Parkinsons Disease Caregivers Support Group
This group is designed to provide caregivers and families information and support in caring for those with Parkinsons Disease.
Virtual Support Group Acknowledgement
I understand that my participation in the virtual group does not establish a care treatment relationship and that everyone attending the virtual group may be able to see and hear each participant.
I understand I have the right to withdraw my consent to participate in a community education virtual group setting and to exit the virtual group at any time.
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South And Southwest Suburbs
Grundy Area Parkinsons Support Group /Minooka Village HallCommunity Room 121 McEvilly Road, Minooka, ILParkinsons Disease Support Group, click here for brochure.Free to attendFor more information call Pete and Becky Meyer at: 8156858685
Presence Health/St. Joseph Medical CenterPresence Physical Rehab and Sports Injury Center,2132 Jefferson Street, Joliet, ILParkinsons Disease Support GroupFree to attendFor more information call Mary at: 8157417562
Riverside Assisted Living85 E. Burns Road, Bourbonnais, ILParkinsons Disease Support GroupFree to attendFor more information call Marian Wulffe at: 8156854103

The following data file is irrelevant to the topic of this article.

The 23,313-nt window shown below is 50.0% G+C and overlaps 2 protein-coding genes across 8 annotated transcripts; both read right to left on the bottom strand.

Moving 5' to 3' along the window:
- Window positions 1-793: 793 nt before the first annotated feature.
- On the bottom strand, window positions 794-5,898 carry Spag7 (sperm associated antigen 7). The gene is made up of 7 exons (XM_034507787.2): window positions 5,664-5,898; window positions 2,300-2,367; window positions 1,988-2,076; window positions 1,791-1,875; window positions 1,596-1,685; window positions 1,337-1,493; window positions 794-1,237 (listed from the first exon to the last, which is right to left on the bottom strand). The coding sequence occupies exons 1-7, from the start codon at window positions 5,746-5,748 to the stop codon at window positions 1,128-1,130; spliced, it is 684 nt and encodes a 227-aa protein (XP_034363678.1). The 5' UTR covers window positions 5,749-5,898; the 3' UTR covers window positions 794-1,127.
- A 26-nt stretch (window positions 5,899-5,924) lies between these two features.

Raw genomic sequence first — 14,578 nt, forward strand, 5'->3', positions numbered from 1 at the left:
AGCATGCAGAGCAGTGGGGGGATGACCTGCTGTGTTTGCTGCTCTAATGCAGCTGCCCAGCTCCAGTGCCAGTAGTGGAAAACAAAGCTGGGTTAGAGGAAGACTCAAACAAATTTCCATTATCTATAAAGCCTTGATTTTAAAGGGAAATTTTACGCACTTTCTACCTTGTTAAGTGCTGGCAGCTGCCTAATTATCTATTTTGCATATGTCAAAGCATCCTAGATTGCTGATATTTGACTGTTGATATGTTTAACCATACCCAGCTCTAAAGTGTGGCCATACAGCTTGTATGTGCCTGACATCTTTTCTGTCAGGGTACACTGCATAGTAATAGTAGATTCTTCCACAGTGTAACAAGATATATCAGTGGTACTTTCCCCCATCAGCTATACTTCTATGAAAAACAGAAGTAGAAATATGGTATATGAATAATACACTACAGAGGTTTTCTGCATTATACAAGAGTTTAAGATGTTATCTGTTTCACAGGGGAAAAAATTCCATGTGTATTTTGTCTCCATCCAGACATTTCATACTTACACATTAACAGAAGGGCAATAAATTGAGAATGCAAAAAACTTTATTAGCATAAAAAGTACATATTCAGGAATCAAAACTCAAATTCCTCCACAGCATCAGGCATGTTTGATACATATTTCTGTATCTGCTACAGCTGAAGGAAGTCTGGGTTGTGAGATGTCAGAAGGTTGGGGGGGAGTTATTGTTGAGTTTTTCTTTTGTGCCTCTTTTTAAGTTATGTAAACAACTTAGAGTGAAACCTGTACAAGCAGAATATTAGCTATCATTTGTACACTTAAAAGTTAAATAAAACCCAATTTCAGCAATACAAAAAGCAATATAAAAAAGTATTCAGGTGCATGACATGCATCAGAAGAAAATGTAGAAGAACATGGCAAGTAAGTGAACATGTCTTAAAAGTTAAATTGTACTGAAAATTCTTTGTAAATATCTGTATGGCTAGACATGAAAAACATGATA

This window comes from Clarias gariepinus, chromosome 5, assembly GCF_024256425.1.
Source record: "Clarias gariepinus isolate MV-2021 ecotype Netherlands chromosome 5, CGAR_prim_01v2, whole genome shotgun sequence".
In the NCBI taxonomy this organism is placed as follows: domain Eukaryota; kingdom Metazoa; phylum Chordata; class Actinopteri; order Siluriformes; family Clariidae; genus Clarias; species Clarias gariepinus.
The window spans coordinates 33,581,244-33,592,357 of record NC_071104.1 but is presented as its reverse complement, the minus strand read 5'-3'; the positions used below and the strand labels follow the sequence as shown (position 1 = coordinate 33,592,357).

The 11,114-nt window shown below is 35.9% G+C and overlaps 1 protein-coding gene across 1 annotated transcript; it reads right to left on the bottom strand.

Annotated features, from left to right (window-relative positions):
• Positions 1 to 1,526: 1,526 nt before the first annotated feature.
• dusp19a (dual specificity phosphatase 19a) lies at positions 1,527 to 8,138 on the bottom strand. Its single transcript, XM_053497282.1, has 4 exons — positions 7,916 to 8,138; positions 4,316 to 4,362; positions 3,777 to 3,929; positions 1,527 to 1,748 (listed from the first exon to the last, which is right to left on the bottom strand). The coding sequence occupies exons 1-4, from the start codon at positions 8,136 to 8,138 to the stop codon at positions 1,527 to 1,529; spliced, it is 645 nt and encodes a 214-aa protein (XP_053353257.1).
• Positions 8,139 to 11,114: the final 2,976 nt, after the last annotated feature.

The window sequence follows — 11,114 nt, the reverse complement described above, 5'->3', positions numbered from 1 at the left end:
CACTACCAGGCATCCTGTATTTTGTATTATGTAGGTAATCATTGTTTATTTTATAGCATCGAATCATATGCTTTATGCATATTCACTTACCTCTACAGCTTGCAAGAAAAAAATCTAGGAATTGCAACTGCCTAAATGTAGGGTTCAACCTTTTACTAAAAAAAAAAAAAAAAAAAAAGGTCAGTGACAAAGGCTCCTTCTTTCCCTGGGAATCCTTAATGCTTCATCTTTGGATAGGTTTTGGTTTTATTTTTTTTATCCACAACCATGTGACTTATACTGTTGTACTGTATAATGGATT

South Suburban HospitalFor more information call: Robert Reiser at 8157178860
Apda Connecticut Chapter Support Groups
Please contact your facilitator for details.
Online Support: Please call facilitators for details.Farmington-Holly Seymour- 860-507-7715Farmington-UConn Health-Neurology Dept.-Kristen Vavrek, LCSW, CDP 860-679-3224
PLEASE CONTACT YOUR FACILITATOR TO SEE IFTHEIR SUPPORT GROUP IS BEING OFFEREDONLINE OR IN-PERSON.
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How To Find The Right Support Group
There are plenty of places to find Parkinsons caregivers support, both online and offline. You can easily find local meetings by searching for Parkinsons caregiver support group near me on your phone or computer with your Location Services turned on. If you would prefer to talk to someone about your options, you can call the National Parkinsons Foundation helpline on 1-800-4PD-INFO . If youre looking for your local meeting, you can use the APDA Support Group Finder on the American Parkinsons Disease Association website.